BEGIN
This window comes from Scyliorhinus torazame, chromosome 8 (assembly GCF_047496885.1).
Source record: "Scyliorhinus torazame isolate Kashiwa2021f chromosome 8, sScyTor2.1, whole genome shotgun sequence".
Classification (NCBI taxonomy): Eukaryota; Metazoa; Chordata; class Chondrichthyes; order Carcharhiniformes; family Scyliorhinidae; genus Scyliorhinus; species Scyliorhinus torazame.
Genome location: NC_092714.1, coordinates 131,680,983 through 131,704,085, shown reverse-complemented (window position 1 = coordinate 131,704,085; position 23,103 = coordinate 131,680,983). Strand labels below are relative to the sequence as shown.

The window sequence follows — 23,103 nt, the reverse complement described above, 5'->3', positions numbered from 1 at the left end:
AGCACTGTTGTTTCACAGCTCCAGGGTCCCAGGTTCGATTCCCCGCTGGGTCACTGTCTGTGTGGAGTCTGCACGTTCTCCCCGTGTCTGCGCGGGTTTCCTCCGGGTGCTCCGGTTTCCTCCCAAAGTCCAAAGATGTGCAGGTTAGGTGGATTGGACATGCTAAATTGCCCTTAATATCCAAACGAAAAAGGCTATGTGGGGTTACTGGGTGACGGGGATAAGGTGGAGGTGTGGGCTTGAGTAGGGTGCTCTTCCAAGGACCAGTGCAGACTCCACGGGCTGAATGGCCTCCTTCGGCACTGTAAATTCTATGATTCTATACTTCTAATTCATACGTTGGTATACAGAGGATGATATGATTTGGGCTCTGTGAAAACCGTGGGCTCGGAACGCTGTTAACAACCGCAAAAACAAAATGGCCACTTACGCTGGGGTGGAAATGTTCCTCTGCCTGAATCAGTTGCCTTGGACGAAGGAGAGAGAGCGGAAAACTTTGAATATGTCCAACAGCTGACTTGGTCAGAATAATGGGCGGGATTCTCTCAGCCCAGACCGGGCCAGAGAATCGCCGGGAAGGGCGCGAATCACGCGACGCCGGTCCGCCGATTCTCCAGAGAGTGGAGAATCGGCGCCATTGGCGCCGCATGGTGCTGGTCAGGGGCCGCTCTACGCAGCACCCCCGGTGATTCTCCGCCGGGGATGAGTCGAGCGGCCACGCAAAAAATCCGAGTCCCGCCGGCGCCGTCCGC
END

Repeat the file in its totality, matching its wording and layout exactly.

This window comes from Scyliorhinus torazame, chromosome 8 (assembly GCF_047496885.1).
Source record: "Scyliorhinus torazame isolate Kashiwa2021f chromosome 8, sScyTor2.1, whole genome shotgun sequence".
Classification (NCBI taxonomy): Eukaryota; Metazoa; Chordata; class Chondrichthyes; order Carcharhiniformes; family Scyliorhinidae; genus Scyliorhinus; species Scyliorhinus torazame.
Genome location: NC_092714.1, coordinates 131,680,983 through 131,704,085, shown reverse-complemented (window position 1 = coordinate 131,704,085; position 23,103 = coordinate 131,680,983). Strand labels below are relative to the sequence as shown.

The window sequence follows — 23,103 nt, the reverse complement described above, 5'->3', positions numbered from 1 at the left end:
AGCACTGTTGTTTCACAGCTCCAGGGTCCCAGGTTCGATTCCCCGCTGGGTCACTGTCTGTGTGGAGTCTGCACGTTCTCCCCGTGTCTGCGCGGGTTTCCTCCGGGTGCTCCGGTTTCCTCCCAAAGTCCAAAGATGTGCAGGTTAGGTGGATTGGACATGCTAAATTGCCCTTAATATCCAAACGAAAAAGGCTATGTGGGGTTACTGGGTGACGGGGATAAGGTGGAGGTGTGGGCTTGAGTAGGGTGCTCTTCCAAGGACCAGTGCAGACTCCACGGGCTGAATGGCCTCCTTCGGCACTGTAAATTCTATGATTCTATACTTCTAATTCATACGTTGGTATACAGAGGATGATATGATTTGGGCTCTGTGAAAACCGTGGGCTCGGAACGCTGTTAACAACCGCAAAAACAAAATGGCCACTTACGCTGGGGTGGAAATGTTCCTCTGCCTGAATCAGTTGCCTTGGACGAAGGAGAGAGAGCGGAAAACTTTGAATATGTCCAACAGCTGACTTGGTCAGAATAATGGGCGGGATTCTCTCAGCCCAGACCGGGCCAGAGAATCGCCGGGAAGGGCGCGAATCACGCGACGCCGGTCCGCCGATTCTCCAGAGAGTGGAGAATCGGCGCCATTGGCGCCGCATGGTGCTGGTCAGGGGCCGCTCTACGCAGCACCCCCGGTGATTCTCCGCCGGGGATGAGTCGAGCGGCCACGCAAAAAATCCGAGTCCCGCCGGCGCCGTCCGC